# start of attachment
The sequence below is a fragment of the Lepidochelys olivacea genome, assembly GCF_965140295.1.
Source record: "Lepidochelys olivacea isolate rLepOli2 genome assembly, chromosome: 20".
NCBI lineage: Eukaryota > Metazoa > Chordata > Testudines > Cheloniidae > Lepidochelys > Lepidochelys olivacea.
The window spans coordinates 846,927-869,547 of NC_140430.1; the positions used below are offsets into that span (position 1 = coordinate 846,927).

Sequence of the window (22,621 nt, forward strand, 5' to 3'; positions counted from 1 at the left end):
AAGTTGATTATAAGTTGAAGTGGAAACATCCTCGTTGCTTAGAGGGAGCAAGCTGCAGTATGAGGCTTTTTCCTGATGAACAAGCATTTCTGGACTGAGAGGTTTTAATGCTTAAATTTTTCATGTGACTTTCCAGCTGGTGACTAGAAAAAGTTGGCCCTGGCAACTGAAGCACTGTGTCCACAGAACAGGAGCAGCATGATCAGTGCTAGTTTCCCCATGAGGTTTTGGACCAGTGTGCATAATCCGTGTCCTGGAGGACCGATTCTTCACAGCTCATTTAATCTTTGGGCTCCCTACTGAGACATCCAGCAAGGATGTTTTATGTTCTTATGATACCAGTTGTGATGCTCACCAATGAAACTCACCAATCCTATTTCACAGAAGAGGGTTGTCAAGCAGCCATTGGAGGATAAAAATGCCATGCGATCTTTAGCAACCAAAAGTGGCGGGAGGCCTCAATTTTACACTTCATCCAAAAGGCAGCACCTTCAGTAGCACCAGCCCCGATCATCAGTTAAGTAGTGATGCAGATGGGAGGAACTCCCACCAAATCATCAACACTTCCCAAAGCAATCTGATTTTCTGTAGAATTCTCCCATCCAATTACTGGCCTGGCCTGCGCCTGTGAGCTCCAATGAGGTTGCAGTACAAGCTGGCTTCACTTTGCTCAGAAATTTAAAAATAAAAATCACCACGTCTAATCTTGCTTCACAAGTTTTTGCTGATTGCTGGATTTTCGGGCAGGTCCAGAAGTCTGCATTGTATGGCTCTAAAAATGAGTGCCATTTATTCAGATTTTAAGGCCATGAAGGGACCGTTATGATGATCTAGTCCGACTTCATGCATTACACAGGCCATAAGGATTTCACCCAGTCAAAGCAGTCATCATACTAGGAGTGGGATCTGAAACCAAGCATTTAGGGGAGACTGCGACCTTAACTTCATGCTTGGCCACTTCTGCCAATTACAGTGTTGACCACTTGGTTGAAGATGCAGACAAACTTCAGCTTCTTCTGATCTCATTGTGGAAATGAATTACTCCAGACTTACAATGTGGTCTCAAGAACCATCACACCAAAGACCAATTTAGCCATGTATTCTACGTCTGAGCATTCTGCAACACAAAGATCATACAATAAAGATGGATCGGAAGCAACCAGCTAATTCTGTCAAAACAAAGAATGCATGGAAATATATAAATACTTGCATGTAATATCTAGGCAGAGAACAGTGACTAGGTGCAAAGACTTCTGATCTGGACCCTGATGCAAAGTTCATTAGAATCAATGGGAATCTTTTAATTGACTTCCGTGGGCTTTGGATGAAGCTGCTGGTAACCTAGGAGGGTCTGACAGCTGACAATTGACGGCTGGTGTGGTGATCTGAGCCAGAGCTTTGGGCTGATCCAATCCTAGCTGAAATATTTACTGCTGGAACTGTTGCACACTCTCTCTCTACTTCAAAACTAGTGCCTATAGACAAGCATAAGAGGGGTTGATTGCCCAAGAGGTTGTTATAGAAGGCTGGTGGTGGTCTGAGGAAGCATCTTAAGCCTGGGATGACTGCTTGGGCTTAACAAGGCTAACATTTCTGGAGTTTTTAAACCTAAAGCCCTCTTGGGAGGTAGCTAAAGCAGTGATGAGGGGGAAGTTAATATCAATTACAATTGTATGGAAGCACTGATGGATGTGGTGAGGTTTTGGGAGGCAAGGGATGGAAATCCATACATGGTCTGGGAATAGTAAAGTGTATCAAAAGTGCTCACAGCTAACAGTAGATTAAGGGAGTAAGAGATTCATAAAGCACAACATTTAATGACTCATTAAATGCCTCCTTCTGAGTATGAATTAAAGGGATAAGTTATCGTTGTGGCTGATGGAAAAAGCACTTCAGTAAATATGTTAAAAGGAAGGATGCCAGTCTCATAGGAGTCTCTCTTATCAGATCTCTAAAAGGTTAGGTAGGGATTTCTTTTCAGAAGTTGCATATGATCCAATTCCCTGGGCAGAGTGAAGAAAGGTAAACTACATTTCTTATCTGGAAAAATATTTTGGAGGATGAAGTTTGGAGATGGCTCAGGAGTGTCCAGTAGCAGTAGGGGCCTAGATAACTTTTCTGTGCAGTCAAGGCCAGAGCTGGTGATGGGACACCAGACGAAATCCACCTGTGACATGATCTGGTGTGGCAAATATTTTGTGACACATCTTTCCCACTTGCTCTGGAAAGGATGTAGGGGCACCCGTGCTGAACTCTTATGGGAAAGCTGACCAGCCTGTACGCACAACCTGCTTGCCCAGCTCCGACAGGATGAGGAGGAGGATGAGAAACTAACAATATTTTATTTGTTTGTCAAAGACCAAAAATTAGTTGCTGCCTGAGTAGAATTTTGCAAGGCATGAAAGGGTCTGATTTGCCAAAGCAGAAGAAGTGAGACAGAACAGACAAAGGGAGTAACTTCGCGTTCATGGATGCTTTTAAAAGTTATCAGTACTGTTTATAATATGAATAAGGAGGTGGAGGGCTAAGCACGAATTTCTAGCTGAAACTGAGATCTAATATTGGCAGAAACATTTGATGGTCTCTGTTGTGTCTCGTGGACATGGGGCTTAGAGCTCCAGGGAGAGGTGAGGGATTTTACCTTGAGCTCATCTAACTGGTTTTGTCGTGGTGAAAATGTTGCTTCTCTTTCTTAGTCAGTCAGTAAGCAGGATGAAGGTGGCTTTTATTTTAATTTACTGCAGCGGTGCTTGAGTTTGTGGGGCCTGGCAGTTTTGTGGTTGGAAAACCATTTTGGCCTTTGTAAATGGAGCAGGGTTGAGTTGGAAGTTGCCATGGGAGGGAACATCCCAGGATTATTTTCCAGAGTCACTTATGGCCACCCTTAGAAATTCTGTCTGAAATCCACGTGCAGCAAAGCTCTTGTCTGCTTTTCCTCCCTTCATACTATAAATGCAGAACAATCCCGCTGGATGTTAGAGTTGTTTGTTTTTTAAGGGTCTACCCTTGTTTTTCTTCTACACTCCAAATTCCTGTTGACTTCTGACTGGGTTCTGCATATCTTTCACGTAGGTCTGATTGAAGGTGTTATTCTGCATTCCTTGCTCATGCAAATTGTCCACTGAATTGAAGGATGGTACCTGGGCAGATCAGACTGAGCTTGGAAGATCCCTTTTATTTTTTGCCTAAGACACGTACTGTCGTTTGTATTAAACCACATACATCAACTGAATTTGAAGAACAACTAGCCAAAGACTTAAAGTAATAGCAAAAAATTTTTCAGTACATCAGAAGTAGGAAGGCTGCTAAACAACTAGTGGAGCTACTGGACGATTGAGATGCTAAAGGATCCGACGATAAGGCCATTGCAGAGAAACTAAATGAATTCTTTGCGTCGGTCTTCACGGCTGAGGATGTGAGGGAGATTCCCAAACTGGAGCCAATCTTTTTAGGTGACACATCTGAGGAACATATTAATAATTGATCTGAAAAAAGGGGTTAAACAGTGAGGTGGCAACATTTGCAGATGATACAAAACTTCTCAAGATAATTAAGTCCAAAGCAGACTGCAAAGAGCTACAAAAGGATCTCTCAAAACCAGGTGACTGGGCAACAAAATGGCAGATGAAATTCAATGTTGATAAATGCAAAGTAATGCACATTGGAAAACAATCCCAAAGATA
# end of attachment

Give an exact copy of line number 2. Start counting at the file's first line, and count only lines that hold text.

Source record: "Lepidochelys olivacea isolate rLepOli2 genome assembly, chromosome: 20".